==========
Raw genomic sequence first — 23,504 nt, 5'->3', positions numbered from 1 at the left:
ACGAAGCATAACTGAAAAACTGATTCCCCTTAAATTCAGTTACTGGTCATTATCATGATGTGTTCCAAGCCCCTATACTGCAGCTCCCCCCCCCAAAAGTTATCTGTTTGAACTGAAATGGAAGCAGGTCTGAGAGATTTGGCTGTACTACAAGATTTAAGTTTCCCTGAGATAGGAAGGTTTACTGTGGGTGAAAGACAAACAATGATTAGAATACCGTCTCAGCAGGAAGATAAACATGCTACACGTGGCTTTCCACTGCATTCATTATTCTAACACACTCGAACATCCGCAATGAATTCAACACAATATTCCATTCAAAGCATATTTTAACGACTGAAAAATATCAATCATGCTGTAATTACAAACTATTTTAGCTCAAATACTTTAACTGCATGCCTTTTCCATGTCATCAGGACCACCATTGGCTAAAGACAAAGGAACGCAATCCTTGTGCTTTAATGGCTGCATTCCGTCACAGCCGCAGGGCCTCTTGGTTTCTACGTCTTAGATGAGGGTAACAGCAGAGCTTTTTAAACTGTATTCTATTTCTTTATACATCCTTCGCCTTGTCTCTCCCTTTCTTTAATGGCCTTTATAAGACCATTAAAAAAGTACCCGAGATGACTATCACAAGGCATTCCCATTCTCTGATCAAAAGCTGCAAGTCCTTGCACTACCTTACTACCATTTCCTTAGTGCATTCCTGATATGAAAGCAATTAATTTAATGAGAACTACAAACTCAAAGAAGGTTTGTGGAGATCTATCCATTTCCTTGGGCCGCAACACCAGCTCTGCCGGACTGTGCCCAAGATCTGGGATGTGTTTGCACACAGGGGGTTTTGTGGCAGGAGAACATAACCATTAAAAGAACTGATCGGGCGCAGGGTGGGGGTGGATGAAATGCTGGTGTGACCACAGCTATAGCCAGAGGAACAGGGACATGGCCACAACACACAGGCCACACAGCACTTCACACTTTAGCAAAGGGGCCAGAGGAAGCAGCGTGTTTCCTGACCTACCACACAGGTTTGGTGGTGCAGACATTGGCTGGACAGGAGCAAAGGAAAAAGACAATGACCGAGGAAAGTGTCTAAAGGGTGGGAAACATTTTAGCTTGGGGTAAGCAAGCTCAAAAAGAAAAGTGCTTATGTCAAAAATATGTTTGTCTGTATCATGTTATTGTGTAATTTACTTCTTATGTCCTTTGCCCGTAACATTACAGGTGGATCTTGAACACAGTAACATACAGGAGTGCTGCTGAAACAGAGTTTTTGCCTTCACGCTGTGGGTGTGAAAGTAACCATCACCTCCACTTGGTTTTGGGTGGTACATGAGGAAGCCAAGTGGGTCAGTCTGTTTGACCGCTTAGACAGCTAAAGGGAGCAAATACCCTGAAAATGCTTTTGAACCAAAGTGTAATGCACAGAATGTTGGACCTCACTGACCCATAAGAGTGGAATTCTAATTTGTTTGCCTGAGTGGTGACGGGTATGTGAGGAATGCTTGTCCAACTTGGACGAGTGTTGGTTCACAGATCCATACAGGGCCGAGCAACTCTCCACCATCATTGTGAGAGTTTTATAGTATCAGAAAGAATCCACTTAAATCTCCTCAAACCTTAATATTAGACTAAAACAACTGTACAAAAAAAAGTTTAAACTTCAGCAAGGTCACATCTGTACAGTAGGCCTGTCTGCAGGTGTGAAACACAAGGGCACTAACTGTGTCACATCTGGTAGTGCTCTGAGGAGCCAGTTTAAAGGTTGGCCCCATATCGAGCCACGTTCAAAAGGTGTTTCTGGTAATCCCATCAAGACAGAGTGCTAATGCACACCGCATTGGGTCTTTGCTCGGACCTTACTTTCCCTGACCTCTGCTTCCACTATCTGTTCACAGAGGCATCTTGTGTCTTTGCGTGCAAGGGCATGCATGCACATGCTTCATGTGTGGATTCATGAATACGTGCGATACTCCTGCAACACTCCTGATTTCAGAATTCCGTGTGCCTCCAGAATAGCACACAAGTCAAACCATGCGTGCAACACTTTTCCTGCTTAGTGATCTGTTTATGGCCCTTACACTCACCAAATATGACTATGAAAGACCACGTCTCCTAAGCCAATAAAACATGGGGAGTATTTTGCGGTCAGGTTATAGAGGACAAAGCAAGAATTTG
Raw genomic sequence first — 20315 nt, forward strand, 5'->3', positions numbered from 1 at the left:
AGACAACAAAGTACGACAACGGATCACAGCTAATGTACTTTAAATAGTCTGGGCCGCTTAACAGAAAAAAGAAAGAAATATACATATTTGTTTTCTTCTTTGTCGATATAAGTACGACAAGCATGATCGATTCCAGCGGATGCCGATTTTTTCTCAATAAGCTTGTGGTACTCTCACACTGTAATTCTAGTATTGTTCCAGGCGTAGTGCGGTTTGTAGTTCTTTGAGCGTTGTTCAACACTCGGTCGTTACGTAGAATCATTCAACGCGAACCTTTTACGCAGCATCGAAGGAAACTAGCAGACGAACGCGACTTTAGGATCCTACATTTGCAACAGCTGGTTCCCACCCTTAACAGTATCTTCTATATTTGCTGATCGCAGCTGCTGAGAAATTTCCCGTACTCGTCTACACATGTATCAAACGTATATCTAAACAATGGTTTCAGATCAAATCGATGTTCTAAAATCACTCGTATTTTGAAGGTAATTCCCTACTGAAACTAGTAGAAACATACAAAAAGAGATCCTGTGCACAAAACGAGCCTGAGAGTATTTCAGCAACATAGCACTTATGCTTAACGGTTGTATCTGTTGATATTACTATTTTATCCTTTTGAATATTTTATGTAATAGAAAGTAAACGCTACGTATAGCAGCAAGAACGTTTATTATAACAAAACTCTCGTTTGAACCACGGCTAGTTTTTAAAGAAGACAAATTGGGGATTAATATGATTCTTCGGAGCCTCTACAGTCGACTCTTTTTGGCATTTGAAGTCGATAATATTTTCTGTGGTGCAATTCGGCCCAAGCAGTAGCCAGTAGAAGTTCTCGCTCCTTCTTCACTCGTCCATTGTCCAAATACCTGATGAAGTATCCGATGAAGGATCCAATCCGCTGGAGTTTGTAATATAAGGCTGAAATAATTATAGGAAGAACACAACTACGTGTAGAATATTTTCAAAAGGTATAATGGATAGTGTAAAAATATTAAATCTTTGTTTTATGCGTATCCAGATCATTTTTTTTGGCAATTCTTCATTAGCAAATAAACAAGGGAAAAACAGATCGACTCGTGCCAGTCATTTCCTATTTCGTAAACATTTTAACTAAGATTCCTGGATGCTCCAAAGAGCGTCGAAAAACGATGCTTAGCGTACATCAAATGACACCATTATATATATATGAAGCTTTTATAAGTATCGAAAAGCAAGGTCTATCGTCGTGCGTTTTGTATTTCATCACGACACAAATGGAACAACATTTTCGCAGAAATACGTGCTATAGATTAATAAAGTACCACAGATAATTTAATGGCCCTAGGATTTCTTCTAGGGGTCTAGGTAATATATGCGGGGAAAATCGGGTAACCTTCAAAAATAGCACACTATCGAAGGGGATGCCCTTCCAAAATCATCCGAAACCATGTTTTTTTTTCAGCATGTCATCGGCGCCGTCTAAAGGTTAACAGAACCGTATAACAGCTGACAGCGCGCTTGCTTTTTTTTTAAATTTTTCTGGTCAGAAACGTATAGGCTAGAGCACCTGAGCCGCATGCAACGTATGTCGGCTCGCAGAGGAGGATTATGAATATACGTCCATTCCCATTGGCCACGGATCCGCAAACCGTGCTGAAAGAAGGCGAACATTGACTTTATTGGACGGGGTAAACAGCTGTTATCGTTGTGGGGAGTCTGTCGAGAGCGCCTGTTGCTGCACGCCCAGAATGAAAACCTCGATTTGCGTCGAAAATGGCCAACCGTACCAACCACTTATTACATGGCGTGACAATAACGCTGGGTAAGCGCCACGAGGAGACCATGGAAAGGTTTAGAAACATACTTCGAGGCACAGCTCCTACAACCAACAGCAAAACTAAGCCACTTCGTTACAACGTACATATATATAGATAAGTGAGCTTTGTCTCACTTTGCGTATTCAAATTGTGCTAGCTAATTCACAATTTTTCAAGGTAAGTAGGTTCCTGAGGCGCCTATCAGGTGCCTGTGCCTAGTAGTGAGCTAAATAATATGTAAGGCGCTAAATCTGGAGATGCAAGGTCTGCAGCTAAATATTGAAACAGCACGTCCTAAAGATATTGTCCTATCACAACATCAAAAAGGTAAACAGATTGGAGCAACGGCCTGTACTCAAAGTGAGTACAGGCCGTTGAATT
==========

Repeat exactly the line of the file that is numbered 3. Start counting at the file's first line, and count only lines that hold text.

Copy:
Raw genomic sequence first — 20315 nt, forward strand, 5'->3', positions numbered from 1 at the left: